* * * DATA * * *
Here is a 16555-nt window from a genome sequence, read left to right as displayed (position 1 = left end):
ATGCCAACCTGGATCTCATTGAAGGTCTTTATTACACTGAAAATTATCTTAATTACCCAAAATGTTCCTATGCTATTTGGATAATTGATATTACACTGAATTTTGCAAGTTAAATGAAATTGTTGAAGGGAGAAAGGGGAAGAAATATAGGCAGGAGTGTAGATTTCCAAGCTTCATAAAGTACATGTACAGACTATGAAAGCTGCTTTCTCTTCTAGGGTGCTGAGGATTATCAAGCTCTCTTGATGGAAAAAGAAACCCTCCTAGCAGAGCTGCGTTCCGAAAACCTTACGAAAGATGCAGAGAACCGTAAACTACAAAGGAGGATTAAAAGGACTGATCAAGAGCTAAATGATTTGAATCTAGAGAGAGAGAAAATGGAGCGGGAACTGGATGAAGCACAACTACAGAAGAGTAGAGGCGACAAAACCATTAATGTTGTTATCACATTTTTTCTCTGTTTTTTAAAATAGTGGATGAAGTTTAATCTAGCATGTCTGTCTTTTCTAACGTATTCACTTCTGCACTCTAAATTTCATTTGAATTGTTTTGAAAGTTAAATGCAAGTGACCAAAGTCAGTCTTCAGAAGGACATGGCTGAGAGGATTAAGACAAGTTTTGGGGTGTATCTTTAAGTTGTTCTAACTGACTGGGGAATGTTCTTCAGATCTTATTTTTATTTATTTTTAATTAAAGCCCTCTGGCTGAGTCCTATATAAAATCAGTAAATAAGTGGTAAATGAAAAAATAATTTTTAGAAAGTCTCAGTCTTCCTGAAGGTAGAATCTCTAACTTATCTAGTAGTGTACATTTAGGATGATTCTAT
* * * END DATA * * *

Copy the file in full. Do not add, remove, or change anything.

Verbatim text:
Here is a 16555-nt window from a genome sequence, read left to right as displayed (position 1 = left end):
ATGCCAACCTGGATCTCATTGAAGGTCTTTATTACACTGAAAATTATCTTAATTACCCAAAATGTTCCTATGCTATTTGGATAATTGATATTACACTGAATTTTGCAAGTTAAATGAAATTGTTGAAGGGAGAAAGGGGAAGAAATATAGGCAGGAGTGTAGATTTCCAAGCTTCATAAAGTACATGTACAGACTATGAAAGCTGCTTTCTCTTCTAGGGTGCTGAGGATTATCAAGCTCTCTTGATGGAAAAAGAAACCCTCCTAGCAGAGCTGCGTTCCGAAAACCTTACGAAAGATGCAGAGAACCGTAAACTACAAAGGAGGATTAAAAGGACTGATCAAGAGCTAAATGATTTGAATCTAGAGAGAGAGAAAATGGAGCGGGAACTGGATGAAGCACAACTACAGAAGAGTAGAGGCGACAAAACCATTAATGTTGTTATCACATTTTTTCTCTGTTTTTTAAAATAGTGGATGAAGTTTAATCTAGCATGTCTGTCTTTTCTAACGTATTCACTTCTGCACTCTAAATTTCATTTGAATTGTTTTGAAAGTTAAATGCAAGTGACCAAAGTCAGTCTTCAGAAGGACATGGCTGAGAGGATTAAGACAAGTTTTGGGGTGTATCTTTAAGTTGTTCTAACTGACTGGGGAATGTTCTTCAGATCTTATTTTTATTTATTTTTAATTAAAGCCCTCTGGCTGAGTCCTATATAAAATCAGTAAATAAGTGGTAAATGAAAAAATAATTTTTAGAAAGTCTCAGTCTTCCTGAAGGTAGAATCTCTAACTTATCTAGTAGTGTACATTTAGGATGATTCTAT